Unappealing Extracurricular Activities
Some employers (either officially through the HR department or unofficially by individual hiring managers) are also using Web 2.0, as well as Internet search engines such as Google, as a screening and hiring tool. However, such use poses certain legal risks when it reveals information about applicants which may not be relevant to the hiring decision, such as age, race, religion, and national origin, which may expose the company to discrimination claims.
One employer, JobBound.com, viewed the personal site of a job applicant before his interview. The applicant’s self-described interests were listed as “[s]mokin’ with the homies and bustin’ caps with whitey.” What is a human resources generalist to do once they know of an applicant’s extra-curricular activities? JobBound.com declined to offer him a position. Would it be appropriate to cite this web frolic as the reason for declining to hire the applicant? Should such information be communicated back to the applicant or even to a hiring committee? What do you do once Pandora’s Box has been opened?
Lying and Stealing Credit
Consider also the case of a young man interviewing for an engineering position. In his resume, he took authorship credit for some scholarship which was conveniently related to the desired job. He chances for candidacy only improved during his interview where he presented well and seemed quite credible. After a simple search via Google, however, it became apparent to the interviewer that his candidate had lied about his scholarship. Yes, the candidate had committed the big “P” – plagiarism -- taking credit for someone else’s work.
Quite perturbed by this development, the recruiter invited the candidate back for a second-round interview to dig into the details of this person’s so-called original work. When pressed on the intricacies of “his” work, the candidate demonstrated that he lacked the intellectual horsepower he had touted in the beginning of the hiring process. Would this scenario be considered entrapment? Was it fair to invite him for a second interview without knowing the motivation behind the invitation?
Trashing a Current Employer
Employers may also peruse the blogs or Facebook or LinkedIn pages of current employees. Such reviews may reveal content which the employer finds objectionable, as it did for Heather Armstrong. After posting gripes about her employer and unflattering descriptions of supervisors and co-workers on her personal blog, “dooce.com,” Armstrong was terminated from her job (generating the term “dooced” for employees that get fired for information they posted online). Armstrong was careful not to reveal the name of her employer or identify any of her co-workers in her blog, but was still fired because her company maintained a zero-tolerance policy for negativity.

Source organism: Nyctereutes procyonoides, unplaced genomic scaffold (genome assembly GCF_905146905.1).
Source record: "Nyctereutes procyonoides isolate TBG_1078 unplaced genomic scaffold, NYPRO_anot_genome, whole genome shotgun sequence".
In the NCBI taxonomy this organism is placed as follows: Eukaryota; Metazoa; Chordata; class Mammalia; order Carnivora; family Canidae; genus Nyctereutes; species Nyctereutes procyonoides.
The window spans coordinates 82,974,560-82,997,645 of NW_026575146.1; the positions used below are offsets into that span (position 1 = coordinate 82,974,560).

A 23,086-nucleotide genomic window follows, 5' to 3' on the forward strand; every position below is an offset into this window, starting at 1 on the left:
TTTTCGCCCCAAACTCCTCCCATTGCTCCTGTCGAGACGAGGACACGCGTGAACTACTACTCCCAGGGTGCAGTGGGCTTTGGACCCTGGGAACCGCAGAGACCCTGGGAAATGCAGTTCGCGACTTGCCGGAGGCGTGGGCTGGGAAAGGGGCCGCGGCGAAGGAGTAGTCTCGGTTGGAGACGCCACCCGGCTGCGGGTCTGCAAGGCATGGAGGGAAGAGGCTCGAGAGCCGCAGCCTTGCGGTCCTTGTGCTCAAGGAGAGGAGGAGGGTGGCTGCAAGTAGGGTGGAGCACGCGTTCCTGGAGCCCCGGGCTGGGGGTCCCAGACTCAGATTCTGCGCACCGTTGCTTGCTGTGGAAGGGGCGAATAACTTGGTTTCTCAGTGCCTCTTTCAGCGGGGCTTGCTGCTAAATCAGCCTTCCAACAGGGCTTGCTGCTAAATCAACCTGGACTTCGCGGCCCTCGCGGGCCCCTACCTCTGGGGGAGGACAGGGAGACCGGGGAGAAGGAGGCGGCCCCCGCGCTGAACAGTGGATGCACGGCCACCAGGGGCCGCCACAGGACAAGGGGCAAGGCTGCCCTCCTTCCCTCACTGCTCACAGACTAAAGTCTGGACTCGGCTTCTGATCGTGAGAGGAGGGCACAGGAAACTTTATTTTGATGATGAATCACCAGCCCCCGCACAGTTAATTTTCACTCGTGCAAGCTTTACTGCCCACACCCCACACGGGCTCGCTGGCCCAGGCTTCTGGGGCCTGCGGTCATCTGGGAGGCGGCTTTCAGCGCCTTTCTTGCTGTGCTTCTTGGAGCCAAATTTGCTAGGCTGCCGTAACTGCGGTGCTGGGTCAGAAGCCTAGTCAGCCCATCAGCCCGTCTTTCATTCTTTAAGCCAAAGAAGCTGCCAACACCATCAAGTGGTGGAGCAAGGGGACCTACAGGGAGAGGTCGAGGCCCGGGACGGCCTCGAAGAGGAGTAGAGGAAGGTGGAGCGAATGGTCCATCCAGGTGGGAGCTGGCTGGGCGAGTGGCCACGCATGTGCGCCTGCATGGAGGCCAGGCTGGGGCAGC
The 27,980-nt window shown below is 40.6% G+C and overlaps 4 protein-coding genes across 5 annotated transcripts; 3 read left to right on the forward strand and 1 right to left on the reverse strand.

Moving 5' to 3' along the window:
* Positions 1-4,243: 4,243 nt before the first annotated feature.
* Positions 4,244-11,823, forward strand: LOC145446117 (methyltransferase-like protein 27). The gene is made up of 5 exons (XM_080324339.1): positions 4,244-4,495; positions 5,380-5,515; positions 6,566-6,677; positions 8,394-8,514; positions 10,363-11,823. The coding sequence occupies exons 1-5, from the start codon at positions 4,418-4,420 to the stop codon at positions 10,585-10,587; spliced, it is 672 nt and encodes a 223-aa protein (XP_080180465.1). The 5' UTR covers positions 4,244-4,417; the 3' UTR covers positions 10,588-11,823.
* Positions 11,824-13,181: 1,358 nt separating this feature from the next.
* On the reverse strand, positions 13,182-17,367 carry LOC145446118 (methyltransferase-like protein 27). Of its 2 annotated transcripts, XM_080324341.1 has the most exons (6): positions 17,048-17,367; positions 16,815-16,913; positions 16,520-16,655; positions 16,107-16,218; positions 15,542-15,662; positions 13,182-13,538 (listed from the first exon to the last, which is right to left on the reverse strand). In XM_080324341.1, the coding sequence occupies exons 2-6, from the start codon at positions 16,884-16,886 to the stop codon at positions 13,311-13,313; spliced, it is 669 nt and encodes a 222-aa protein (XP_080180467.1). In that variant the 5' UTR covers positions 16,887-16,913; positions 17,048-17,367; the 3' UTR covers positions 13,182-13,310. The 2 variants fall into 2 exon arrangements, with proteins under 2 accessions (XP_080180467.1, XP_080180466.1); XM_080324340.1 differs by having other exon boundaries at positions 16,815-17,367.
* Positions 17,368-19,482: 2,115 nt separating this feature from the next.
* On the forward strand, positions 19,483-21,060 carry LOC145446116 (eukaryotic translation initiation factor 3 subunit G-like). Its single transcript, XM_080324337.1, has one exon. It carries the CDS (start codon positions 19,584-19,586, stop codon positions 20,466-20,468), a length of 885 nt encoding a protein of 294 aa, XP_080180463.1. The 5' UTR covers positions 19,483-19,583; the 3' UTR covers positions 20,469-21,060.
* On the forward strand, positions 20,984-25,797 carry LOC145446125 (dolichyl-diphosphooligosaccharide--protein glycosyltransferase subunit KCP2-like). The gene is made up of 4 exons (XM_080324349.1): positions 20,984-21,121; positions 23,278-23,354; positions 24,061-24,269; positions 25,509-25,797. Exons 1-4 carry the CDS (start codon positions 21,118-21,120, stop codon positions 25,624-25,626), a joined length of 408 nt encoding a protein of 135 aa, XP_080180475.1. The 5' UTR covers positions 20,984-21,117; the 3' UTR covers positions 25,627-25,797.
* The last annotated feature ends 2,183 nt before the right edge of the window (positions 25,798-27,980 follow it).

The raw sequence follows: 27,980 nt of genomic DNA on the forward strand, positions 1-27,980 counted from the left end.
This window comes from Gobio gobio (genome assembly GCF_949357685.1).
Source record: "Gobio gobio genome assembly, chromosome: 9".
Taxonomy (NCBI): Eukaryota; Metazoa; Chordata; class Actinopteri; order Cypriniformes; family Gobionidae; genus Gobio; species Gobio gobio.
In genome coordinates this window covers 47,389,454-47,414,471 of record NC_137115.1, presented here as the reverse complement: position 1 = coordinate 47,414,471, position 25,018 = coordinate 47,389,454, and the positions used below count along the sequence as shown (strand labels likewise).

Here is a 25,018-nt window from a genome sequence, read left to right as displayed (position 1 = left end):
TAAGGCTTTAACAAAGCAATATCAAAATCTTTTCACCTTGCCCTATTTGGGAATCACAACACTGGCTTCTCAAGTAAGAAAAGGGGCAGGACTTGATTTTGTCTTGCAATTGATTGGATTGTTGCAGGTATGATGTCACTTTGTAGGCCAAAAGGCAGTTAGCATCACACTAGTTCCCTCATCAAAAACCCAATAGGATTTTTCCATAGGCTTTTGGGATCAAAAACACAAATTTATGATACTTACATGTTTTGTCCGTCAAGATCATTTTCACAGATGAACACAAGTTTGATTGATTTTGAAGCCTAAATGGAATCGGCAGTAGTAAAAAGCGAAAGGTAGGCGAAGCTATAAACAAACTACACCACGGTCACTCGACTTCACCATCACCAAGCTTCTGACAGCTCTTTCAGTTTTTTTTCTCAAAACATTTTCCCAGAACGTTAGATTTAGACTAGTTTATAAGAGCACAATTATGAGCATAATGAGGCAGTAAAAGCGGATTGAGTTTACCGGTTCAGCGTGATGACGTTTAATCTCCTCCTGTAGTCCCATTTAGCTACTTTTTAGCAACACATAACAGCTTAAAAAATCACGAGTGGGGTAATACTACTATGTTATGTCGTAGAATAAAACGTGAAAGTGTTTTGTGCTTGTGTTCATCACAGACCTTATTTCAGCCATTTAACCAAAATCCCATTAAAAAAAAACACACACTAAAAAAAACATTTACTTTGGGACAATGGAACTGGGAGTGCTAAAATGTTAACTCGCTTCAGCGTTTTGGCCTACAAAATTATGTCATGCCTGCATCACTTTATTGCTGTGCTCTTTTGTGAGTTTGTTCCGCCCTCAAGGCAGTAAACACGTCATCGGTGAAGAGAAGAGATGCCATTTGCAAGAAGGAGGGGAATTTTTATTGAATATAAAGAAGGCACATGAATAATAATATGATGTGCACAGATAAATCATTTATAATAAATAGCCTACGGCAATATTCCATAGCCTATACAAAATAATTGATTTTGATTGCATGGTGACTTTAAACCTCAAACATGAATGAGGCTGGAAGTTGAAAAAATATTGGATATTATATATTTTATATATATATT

Beware of What You’ll Find
All of the above stories show the perils and possibilities opened up by employers’ use of internet research as hiring technique. Although it offers a wealth of knowledge about candidates or current employees, Web 2.0 can open a veritable Pandora’s Box of personal information which can lay the groundwork for discrimination or retaliation lawsuits. Best practices dictate that one should only base employment decisions upon work-related criteria (e.g., misrepresentations about qualifications for the job, ability to perform the core functions of the job) and gather that information through traditional channels. In the example of the young man who tried to pass off someone else’s work as his own, the recruiter was quite savvy to invite him back and let him hang himself on his own petard rather than make an employment decision on pure conjecture.
If there is concern, however, about what one should do with sensitive information obtained from Web 2.0, call your legal department or outside counsel before making a decision. A brief legal consultation can save you a world of grief later.
Do’s and Don’ts of Hiring Based on Internet Research
1. Don’t rely solely on information you find online. Try to get the candidate to admit to the behavior themselves.
2. Do make your policies for using Web 2.0 clear and available to all job candidates.
3. Don't allow "protected" information about a candidate (e.g., marital status, race, religious affiliation) to taint the decision-making process.
4. Do contact your legal department if you’re unsure about what to do with information you have found about a candidate online.
5. Do base your decision on work-related information, only.
Davis Wright Tremaine LLP
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